Surgically the electrodes are fitted at the level of the neck region, and the cervical region is selected as it contains a large number of unmyelinated fibres, thus giving the option for more development of computational models. It also reduces the risk of pain and complications while stimulating. Prior to the procedure, the neurosurgeon and other interdisciplinary team members must make sure that the nerve is intact. To assess the function of the vagus nerve, a complete voice and swallowing evaluation is carried out by the team to ensure the patient had no history or is currently not suffering a dysphonia or dysphagia. Ruling out the presence of abnormality of dysphonia and dysphagia indicates normal functioning of voice and swallowing. The left-sided vagus nerve is always preferred to place the electrode as there is reduced cardiac symptoms and bradycardia. Initially, an incision is made at the upper left side of the chest where a pulse generator that is 10-13 mm thick is placed, and later an incision of the neck region will be conducted. The surgeons would search for the nerve bundle with a thicker diameter, and a hypertrophic one would be avoided. A helical coil that connects the pulse generator and the vagus nerve would be wrapped around the nerve bundle. The stimulator is activated two to four weeks after the implantation, and the neurologist activates the device by programming the stimulator. The strength and duration of the electrical impulses are programmed. The device is programmed to switch on and off for specific periods continuously. The patients, too, can control the simulator with the help of a handheld magnet provided to them. An extra stimulation can be delivered by the patients when the magnet provided to them is swept over the pulse generator, and the generator can be turned off when the magnet is placed over the pulse generator. By removing it, the default stimulation cycle can be resumed. (Whitehurst & McGivern, 2007; Ben‐Menachem et al., 2015).
Apart from the surgically implanted device, vagus nerve stimulation can also be done in a transcutaneous way which is entirely non-invasive. It is placed in the ear canal as there are connections to the ear canal from the auricular branches of the vagus nerve and hence acts as a location to stimulate the vagus nerve. The cervical neck region also is used as a source for transcutaneous vagal nerve stimulation, where the implant is placed under the fascia of the neck region to stimulate the unmyelinated nerve fibres (Ylikoski et al., 2020). The application of this stimulation has been widely used to control seizures, depression, sepsis, pain management, obesity, cardiovascular disease, lung disease, diabetes, stroke and traumatic brain injury. The technique has been extensively used in tinnitus management (Johnson & Wilson, 2018).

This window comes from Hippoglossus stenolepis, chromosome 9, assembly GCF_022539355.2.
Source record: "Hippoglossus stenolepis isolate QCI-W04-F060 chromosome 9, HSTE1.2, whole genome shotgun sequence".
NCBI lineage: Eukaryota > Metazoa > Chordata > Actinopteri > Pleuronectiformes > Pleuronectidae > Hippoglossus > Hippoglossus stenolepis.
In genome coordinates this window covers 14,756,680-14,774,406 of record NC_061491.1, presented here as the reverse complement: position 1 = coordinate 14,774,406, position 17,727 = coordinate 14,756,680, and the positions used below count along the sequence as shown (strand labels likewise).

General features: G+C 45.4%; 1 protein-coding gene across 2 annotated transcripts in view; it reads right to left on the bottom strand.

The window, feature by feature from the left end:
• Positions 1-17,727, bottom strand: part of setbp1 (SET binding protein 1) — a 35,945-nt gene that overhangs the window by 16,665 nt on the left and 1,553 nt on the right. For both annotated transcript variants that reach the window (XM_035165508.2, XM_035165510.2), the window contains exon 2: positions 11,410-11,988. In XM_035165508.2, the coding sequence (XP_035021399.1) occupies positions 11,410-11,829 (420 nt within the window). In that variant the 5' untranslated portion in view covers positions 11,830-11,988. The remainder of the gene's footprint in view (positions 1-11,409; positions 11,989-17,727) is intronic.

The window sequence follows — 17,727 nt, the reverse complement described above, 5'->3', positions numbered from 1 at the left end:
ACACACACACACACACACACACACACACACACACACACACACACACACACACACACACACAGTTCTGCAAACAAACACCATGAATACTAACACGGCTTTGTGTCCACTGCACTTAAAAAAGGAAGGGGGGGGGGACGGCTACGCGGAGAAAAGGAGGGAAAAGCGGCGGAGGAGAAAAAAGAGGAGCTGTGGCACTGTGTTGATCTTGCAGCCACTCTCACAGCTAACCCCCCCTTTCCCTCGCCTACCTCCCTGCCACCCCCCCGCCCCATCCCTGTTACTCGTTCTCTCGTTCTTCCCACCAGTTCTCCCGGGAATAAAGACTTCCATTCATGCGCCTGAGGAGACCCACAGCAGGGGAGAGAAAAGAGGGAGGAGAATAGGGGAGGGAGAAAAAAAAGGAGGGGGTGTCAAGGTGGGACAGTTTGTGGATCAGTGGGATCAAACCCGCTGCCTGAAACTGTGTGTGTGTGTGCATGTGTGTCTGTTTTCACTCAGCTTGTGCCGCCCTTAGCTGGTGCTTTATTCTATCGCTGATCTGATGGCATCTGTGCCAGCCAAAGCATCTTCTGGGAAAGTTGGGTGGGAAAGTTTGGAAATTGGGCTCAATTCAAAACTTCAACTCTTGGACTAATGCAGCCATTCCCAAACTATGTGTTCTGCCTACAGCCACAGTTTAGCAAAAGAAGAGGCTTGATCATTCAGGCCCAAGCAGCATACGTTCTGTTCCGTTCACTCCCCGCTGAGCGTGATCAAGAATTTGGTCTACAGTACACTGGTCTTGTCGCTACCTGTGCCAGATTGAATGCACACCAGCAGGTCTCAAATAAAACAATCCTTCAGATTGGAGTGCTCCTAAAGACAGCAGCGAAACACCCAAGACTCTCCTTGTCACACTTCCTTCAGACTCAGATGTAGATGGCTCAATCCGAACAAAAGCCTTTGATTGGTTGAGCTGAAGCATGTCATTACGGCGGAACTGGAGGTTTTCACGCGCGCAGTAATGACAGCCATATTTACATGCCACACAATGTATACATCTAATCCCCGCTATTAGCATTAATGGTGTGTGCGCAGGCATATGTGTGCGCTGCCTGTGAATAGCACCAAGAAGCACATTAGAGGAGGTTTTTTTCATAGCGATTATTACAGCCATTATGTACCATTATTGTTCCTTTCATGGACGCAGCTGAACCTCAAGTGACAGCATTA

The advantages of vagus nerve stimulation include treating seizures, depression and cardiovascular diseases by reducing their symptoms. Another classical advantage in tinnitus is that apart from reducing tinnitus symptoms, the vagal nerve stimulation also enables regulating depression and stress-related symptoms secondary to tinnitus, thereby improving the patients’ quality of life. Regarding limitations, vagus nerve stimulation has side effects, including hoarseness, coughing, paresthesias, dysphagia, injury to the vagus nerve and nearby blood vessels, allergic reactions, bleeding, and even hematomas. However, researchers claim that the complication rate is only around 2% making it a relatively safe procedure (Whitehurst & McGivern, 2007; Ben‐Menachem et al., 2015; Johnson & Wilson, 2018; Ylikoski et al., 2020).
2.0 TINNITUS MANAGEMENT
Tinnitus is a medical condition that describes the conscious perception of an auditory sensation without a corresponding external stimulus. It is derived from the Latin verb tinnire (to ring). Tinnitus can be of a subjective kind or objective kind wherein subjective type, the individual alone perceives it, and objective type, the observer can hear it. The sensation of tinnitus can be of hissing, sizzling, and ringing types, although, in some cases, more complex sounds such as voices or music are perceived (Baguley et al., 2013).
There have been several models to explain the pathophysiology behind tinnitus. The models can be broadly classified as cochlear and non-cochlear models. The Cochlear models explain the cause of tinnitus to be due to the spontaneous otoacoustic emissions by outer hair cells in the tinnitus ear (Penner and Burns, 1987), the discordant damage of outer hair cells and inner hair cells, and the biochemical changes with an excess of neurotransmitters released by inner hair cells during outer hair cells damage. The non-cochlear model explains the change in neural activity at the central nervous system level, which includes the central gain mechanism. Many theories talk about the generation of tinnitus at the central level. Some of them include the shift in tonotopic resulting in over-representation of frequency near the edge frequency of the hearing loss. Another theory that explains tinnitus is the thalamocortical dysrhythmia due to hyperpolarisation of the thalamocortical pathway. Other theories for tinnitus include the involvement of the non-auditory areas (subgenual, anterior cingulate cortex, posterior cingulate cortex, precuneus, parietal cortex, and prefrontal cortex, anterior insula, parahippocampal area, amygdala, and hippocampus), and the dysfunctioning noise-cancelling mechanism by the limbic system (Baguley, 2002; Krauss et al., 2019; Knipper et al., 2020). Figure 1 illustrates the change in the classical and non-classical auditory activities concerning the perception of an incoming trigger.